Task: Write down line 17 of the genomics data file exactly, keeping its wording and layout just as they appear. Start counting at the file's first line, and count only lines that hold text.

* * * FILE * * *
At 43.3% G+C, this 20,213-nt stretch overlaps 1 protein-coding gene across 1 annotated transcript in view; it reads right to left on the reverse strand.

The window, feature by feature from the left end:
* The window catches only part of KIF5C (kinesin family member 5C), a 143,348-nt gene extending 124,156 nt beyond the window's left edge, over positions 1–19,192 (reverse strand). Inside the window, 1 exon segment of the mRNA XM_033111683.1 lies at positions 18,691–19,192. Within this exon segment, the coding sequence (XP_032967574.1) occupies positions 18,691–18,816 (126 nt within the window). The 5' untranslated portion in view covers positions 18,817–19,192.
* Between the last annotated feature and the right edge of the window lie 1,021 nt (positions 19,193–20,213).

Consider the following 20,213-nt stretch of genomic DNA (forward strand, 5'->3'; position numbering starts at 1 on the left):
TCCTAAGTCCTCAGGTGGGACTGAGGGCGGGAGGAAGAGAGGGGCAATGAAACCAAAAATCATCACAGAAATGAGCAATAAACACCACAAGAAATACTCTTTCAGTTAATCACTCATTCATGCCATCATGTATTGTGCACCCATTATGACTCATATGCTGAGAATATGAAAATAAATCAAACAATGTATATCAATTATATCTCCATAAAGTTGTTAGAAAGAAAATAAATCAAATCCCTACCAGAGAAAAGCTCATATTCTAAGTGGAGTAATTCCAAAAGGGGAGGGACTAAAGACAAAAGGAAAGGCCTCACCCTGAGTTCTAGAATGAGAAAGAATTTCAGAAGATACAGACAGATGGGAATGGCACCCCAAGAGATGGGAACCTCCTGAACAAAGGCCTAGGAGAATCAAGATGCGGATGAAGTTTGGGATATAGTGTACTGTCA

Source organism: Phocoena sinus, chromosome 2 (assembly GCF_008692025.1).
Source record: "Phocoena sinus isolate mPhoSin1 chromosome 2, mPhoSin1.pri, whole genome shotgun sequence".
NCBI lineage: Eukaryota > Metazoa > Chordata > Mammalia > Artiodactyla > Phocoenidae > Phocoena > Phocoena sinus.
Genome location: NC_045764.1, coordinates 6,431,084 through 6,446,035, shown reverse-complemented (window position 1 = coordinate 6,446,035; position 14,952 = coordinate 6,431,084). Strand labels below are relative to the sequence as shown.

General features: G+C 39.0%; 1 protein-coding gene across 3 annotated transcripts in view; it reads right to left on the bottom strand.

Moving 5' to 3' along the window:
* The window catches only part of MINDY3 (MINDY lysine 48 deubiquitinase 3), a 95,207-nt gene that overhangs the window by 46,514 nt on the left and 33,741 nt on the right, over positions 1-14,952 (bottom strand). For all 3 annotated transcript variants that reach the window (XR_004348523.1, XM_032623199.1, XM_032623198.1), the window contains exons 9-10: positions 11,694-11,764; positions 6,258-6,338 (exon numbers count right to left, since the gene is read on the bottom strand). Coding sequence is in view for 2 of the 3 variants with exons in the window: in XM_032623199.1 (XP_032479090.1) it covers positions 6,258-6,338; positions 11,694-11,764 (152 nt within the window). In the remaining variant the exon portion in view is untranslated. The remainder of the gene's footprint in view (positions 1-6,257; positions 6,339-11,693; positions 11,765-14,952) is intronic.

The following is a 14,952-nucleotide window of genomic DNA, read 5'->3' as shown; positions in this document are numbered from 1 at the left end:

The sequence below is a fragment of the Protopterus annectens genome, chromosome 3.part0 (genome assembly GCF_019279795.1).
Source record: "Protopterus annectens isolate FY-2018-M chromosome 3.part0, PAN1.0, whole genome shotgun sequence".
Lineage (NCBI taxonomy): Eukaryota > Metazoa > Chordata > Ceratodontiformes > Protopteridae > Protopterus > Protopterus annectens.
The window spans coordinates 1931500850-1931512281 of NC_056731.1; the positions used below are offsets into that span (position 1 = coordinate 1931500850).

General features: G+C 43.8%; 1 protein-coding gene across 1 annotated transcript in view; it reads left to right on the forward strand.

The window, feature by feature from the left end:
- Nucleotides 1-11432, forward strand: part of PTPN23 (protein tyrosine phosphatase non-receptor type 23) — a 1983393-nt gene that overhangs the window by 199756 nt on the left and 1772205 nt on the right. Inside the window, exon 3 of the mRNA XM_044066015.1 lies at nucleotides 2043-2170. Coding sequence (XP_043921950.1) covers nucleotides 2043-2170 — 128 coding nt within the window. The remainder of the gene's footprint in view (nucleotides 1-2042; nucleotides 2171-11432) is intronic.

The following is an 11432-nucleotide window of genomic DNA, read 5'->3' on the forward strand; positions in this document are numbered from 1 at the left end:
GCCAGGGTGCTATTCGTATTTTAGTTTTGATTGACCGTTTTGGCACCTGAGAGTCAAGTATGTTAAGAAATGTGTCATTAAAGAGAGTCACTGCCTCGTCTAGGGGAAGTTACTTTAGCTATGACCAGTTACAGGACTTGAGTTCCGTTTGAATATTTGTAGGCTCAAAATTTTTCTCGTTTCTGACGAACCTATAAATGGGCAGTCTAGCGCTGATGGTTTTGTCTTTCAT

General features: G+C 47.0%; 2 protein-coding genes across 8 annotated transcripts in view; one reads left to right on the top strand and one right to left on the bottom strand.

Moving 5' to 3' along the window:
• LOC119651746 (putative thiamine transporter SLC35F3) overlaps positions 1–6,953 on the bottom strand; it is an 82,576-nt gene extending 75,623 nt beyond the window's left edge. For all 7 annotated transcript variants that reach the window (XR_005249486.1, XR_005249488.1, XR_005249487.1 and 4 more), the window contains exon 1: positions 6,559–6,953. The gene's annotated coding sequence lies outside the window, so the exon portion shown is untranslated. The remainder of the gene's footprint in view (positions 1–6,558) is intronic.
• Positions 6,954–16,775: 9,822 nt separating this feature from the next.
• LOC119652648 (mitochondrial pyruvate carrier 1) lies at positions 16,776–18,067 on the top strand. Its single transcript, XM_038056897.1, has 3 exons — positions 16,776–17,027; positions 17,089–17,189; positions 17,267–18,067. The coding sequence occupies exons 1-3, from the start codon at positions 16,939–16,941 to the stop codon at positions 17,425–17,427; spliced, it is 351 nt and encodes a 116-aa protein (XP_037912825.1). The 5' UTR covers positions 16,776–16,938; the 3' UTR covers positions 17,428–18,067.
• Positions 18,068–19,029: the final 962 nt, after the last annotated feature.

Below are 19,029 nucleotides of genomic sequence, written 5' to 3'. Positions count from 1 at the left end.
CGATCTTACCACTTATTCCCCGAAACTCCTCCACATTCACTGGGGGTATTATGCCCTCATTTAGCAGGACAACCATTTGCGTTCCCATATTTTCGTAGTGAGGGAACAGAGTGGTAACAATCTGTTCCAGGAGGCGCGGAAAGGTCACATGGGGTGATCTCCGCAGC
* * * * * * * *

Lineage (NCBI taxonomy): Eukaryota > Metazoa > Chordata > Ceratodontiformes > Protopteridae > Protopterus > Protopterus annectens.